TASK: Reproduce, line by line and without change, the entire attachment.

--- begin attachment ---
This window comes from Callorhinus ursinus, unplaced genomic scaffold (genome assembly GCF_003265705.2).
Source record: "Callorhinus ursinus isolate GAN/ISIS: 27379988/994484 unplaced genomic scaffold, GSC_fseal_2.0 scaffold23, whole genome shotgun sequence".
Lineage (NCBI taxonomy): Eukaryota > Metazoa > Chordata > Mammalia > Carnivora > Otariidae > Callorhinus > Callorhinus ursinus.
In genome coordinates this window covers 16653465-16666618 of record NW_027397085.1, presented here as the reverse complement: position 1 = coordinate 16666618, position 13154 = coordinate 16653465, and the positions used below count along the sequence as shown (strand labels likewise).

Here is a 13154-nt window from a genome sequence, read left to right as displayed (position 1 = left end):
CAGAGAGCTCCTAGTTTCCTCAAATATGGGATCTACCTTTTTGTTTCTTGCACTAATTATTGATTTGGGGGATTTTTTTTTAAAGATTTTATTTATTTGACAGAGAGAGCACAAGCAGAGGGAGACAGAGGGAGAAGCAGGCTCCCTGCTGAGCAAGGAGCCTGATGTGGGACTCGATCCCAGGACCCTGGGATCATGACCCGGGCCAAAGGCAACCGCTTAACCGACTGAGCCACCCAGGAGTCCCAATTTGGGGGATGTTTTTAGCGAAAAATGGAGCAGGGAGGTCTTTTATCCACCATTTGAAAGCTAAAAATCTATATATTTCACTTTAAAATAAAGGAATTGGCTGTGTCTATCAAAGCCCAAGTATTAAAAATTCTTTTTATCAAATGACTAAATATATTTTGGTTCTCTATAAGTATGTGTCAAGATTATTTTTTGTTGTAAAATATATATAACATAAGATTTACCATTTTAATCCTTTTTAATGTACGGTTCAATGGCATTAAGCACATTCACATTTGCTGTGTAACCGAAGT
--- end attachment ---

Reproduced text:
This window comes from Callorhinus ursinus, unplaced genomic scaffold (genome assembly GCF_003265705.2).
Source record: "Callorhinus ursinus isolate GAN/ISIS: 27379988/994484 unplaced genomic scaffold, GSC_fseal_2.0 scaffold23, whole genome shotgun sequence".
Lineage (NCBI taxonomy): Eukaryota > Metazoa > Chordata > Mammalia > Carnivora > Otariidae > Callorhinus > Callorhinus ursinus.
In genome coordinates this window covers 16653465-16666618 of record NW_027397085.1, presented here as the reverse complement: position 1 = coordinate 16666618, position 13154 = coordinate 16653465, and the positions used below count along the sequence as shown (strand labels likewise).

Here is a 13154-nt window from a genome sequence, read left to right as displayed (position 1 = left end):
CAGAGAGCTCCTAGTTTCCTCAAATATGGGATCTACCTTTTTGTTTCTTGCACTAATTATTGATTTGGGGGATTTTTTTTTAAAGATTTTATTTATTTGACAGAGAGAGCACAAGCAGAGGGAGACAGAGGGAGAAGCAGGCTCCCTGCTGAGCAAGGAGCCTGATGTGGGACTCGATCCCAGGACCCTGGGATCATGACCCGGGCCAAAGGCAACCGCTTAACCGACTGAGCCACCCAGGAGTCCCAATTTGGGGGATGTTTTTAGCGAAAAATGGAGCAGGGAGGTCTTTTATCCACCATTTGAAAGCTAAAAATCTATATATTTCACTTTAAAATAAAGGAATTGGCTGTGTCTATCAAAGCCCAAGTATTAAAAATTCTTTTTATCAAATGACTAAATATATTTTGGTTCTCTATAAGTATGTGTCAAGATTATTTTTTGTTGTAAAATATATATAACATAAGATTTACCATTTTAATCCTTTTTAATGTACGGTTCAATGGCATTAAGCACATTCACATTTGCTGTGTAACCGAAGT